Dr. Erik Cressman is an Associate Professor of Interventional Radiology at MD Anderson Cancer Center. Dr. Cressman received his Ph.D. in Organic Chemistry from the University of Utah in 1989 and his Doctorate in Medicine from Indiana University School of Medicine in 1999. He completed his residency in diagnostic radiology as well, and was the inaugural B. Leonard Holman Scholar. Dr. Cressman did his fellowship training in interventional radiology, also at Indiana University, after which he began his career at the University of Minnesota as an Assistant Professor in 2005 where he served as Fellowship Program Director. In 2013, he joined MD Anderson Cancer Center and currently serves as a Research Advisor for the MD Anderson UTHealth Houston GSBS Ph.D. Advisory Committee. He was Chair for the Society of Interventional Radiology Grants and Research Division, was elected a Fellow for the Society of Interventional Radiology, and is a past President of the Society of Thermal Medicine. Dr. Cressman served as the scientific program chair for the 2015 Society of Thermal Medicine annual meeting and as Scientific Vice Chair (2022) and Workshop Chari (2023) of the Society of Interventional Radiology. He is a chater member of the Image-Guided Intervetions and Sugery (IGIS) study stion for the National Institutes of Health. His clinical interests are in Embolization and Ablation, focused on primary liver cancer and metastatic disease. His research interests are in Tumor Heterogeneity and Metabolism, Thermochemistry, Cell Stress, Cancer Immunology, Thermal Imaging, and Mass Spectrometry Imaging. His goal is to improve patient care and outcomes by developing new approaches to minimally invasive, image-guided oncologic interventions based on the basic science of cancer and cell stress.
Dr. Cressman uses minimally invasive image-guided techniques for diagnostic and therapeutic procedures. His background as a chemist with industrial experience prior to becoming an interventional radiologist provides a unique perspective to see opportunities not otherwise apparent. He views the body as a flask in which to perform reactions in situ with diagnostic and therapeutic purpose. He invented the concept of in vivo thermochemistry, a means to deliver the therapy using image guidance, and seeks to understand and exploit the full potential of picotechnology. He established the Image-Guided Chemistry Lab (ICGL) and has built a group with collaborations in essential areas such as thermal imaging and stress responses. His work in thermochemical ablation and thermoembolization opens new frontiers in minimally invasive therapies with multiple simultaneous angles of attack against solid tumors. He has established the new field of convergent orthogonal stress biology. Key to this effort is quantifying the quality of drug delivery with image-guidance and evaluating the impact of interventions. Imaging by CT, fluoroscopy and MRI for both guidance and monitoring is essential. Knowledge of the biological ramifications of these interventions will enable the optimization of the long-term therapeutic benefit. Since few drugs are fluorescent, mass spectrometry imaging is now also an essential component of his work.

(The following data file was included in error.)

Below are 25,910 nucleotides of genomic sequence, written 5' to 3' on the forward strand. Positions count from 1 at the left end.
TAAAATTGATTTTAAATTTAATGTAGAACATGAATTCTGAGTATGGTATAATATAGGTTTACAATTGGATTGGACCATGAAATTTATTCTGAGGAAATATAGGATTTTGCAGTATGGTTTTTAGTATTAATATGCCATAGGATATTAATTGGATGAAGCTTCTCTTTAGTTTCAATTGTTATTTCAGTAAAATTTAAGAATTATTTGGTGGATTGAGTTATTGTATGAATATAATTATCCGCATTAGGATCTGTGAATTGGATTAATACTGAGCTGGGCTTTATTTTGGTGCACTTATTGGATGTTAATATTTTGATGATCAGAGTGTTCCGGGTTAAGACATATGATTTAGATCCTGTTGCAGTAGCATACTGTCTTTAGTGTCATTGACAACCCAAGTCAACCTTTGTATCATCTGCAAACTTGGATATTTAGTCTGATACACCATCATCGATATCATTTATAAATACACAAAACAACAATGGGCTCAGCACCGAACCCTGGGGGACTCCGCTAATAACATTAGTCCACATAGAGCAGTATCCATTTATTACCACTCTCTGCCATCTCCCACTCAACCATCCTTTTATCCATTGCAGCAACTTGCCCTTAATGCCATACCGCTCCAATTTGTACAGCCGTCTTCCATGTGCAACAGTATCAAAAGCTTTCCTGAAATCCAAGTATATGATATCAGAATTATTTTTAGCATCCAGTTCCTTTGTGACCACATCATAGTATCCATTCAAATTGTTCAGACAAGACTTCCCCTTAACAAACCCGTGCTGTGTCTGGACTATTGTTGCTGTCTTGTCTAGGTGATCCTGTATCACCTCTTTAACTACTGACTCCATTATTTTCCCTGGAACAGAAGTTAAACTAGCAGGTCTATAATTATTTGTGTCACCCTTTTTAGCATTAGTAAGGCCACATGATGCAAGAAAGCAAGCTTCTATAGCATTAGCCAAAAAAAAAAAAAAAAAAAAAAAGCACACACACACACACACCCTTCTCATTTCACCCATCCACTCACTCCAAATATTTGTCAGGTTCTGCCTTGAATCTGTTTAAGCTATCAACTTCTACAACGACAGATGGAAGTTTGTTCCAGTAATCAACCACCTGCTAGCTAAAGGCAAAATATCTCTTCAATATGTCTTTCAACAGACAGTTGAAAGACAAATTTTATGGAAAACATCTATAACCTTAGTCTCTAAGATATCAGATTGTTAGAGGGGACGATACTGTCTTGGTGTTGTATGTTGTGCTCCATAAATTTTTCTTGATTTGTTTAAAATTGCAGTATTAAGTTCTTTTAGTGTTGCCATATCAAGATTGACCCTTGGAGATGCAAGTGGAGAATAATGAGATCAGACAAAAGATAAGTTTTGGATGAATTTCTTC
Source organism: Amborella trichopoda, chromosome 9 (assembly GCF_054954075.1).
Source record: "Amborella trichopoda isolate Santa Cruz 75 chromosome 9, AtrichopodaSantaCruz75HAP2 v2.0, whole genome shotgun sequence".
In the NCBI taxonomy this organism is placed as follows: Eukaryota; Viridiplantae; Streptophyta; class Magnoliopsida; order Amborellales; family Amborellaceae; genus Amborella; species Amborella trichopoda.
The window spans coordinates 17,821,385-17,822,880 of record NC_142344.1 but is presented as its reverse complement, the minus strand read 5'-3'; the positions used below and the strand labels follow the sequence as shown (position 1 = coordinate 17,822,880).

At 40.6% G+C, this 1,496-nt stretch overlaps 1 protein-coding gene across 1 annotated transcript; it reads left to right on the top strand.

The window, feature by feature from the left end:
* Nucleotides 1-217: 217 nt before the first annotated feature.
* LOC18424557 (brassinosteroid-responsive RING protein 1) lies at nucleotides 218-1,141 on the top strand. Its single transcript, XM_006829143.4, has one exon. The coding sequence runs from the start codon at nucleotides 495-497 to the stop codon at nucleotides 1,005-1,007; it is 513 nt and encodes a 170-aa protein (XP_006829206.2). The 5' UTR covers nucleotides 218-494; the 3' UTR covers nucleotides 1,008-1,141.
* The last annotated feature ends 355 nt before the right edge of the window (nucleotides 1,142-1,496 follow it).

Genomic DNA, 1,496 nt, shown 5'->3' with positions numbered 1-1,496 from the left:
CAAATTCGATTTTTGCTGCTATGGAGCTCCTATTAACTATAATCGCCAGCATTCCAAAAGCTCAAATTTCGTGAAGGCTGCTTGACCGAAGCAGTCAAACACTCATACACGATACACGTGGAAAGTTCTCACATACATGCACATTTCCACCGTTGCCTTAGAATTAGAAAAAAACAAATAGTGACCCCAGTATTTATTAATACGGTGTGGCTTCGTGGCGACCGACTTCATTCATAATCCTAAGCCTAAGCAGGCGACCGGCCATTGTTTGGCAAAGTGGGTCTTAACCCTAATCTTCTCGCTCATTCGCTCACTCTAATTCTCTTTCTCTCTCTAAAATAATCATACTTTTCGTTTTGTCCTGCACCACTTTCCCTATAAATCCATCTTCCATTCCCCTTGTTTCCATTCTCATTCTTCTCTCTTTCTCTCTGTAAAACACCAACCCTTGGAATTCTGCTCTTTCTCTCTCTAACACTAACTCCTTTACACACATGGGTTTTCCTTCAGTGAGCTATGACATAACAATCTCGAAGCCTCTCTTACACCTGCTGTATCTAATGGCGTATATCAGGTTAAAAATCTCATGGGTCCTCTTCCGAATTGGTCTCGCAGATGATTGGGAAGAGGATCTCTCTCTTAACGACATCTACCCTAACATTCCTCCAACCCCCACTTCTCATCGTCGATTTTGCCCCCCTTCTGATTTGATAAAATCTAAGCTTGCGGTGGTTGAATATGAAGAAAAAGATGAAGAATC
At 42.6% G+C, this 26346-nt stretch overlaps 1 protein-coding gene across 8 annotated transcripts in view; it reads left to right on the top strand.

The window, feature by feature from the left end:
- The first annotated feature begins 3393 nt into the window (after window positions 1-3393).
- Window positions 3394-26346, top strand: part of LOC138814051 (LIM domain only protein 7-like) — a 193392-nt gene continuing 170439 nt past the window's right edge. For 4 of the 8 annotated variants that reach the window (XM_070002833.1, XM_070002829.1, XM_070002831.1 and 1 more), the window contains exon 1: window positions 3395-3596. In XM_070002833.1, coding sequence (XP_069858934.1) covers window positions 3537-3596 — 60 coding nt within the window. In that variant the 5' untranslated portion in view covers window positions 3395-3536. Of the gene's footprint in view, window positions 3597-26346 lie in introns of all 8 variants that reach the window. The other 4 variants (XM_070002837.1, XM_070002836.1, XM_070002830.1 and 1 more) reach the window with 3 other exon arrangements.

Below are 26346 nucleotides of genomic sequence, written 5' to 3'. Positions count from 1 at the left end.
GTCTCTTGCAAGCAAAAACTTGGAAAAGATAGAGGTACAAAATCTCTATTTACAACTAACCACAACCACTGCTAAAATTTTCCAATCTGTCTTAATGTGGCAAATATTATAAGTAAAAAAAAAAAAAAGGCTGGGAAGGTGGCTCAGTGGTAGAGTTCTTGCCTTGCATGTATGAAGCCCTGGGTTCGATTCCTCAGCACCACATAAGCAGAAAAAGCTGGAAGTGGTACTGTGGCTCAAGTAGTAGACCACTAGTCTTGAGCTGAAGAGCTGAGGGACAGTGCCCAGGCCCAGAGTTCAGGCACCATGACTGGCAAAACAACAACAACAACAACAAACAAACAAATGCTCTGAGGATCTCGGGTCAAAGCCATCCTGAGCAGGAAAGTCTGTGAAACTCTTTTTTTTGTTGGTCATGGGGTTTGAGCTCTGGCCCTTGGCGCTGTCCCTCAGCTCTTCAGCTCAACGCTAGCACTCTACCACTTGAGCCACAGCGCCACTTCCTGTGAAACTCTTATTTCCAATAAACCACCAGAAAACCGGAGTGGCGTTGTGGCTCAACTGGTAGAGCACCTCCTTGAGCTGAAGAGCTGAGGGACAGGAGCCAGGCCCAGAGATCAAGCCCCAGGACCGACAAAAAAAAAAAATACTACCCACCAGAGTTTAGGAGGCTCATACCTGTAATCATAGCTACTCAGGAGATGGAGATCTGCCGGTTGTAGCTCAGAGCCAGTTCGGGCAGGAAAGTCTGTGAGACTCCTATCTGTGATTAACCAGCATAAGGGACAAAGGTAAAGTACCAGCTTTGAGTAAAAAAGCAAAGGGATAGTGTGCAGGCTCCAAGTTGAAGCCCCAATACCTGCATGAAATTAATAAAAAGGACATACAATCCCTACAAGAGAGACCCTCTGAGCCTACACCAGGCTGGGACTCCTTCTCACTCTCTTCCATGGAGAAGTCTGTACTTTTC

Ongoing projects seeking postodcs include:
- In vivo covalent modification of endothelium to sutdy cell trafficking, signaling, and protein-protein interactions
- Restoring an immune permisive mciroenvironment in tumors
- Large animal tumor model development (Oncopig) with image characterization and correlative pathology
- Thermoembolization for rapid and complete transarterial treatment of solid tumors
- Biopsy tract sealing device with magnetic resonance and x-ray image contrast R01CA254964-01
- Simultaneous Thermal and Osmotic Stresses in Tumor Ablation: Imaging and Biology 3R01CA201127-02S1
- Characterization of endovascular ablative therapies with computational modeling 1R21CA260016-01A